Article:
Another Red Letter Day on the Homestead

We had another red-letter day on the Small House Homestead yesterday.

After 8 months of hard work, building a coop and a covered chicken run and healthy organic feed, we got out first egg yesterday! Horray!

First Egg 3-16-15

This tiny Phoenix Egg in Gene’s hands is our first homegrown one.

You may recall that we rescued a momma hen and her five babies last September. One baby chick, JoJo, was seriously injured when her leg and foot were paralyzed and, unfortunately, she did not make it. Rest in peace JoJo.

Freckles close

Freckles the Phoenix with silver in his ruff and iridescent green feathers.

I don’t know for sure who laid it but it was one of our four girls, one who is a white Cochin and three black ones that seem to be more Phoenix than Cochin though I suspect they are a Cochin/Phoenix mix. And to confuse things even more, their momma was a white Cochin too.

Sitting pretty

The girls pose in their covered run.

No matter the origin this tiny egg is brown and as sweet as can be. This will likely end up in an egg, kale, mushroom and cheese omelette. Yum!

Three heads up house in rear USE today

Sunbathing on the bales of straw on a 60 degree early spring day.

When you start out with tiny baby chicks like this, you are laying the ground work for eggs in 7 to 12 months (depending on the breed). It takes a lot of   nurturing, feeding and generally caring for these chicks turned chickens for a long time before you are actually rewarded with an egg.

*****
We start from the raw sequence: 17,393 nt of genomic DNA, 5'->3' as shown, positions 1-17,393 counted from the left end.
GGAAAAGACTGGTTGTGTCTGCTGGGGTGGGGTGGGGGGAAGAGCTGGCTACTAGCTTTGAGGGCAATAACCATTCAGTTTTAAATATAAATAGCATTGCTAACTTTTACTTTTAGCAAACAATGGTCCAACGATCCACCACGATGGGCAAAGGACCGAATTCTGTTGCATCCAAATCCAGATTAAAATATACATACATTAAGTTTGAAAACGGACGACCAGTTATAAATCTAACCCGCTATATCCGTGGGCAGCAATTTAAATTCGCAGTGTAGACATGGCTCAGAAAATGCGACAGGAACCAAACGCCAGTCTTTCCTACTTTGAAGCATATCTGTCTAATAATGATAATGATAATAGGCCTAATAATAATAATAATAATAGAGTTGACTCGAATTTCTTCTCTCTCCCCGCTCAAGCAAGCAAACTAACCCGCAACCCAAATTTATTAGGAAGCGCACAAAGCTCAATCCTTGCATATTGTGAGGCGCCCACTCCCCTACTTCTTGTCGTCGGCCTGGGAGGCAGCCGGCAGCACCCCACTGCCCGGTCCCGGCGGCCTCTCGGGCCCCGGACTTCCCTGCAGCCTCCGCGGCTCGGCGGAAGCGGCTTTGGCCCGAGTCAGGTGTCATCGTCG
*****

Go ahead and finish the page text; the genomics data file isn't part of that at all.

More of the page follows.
Funny chickie babies 4 FBcollage jpeg

Portraits of the girls late last fall.

Sometime its hard to be patient and to remember that through all this hard work of building a chicken coop and outdoor chicken run and time and energy to feed organic, will pay off in the end.  In the process we must overcome lack of confidence, injuries and sometimes mites or fleas, bumblefoot disease and more.

One thing I have discovered is that if one spends enough time with their chickens they will tell us where they need to go and how to get there.

Chicken keeping is not a process of instant gratification but instead one of setting a goal and then slowly working hard over the long run towards the finish line.

Kind of like the process of homesteading itself!

Small House Homestead, chicken keeper, Donna

4 thoughts on “Another Red Letter Day on the Homestead

  1. Pingback: Another Red Letter Day on the Homestead | Small House Under a Big Sky

  2. Congratulations! That’s so exciting, and I know what you mean about all the hard prep work. I’ve been preparing a coop and hope to get chicks this week. Can’t wait for our first egg.


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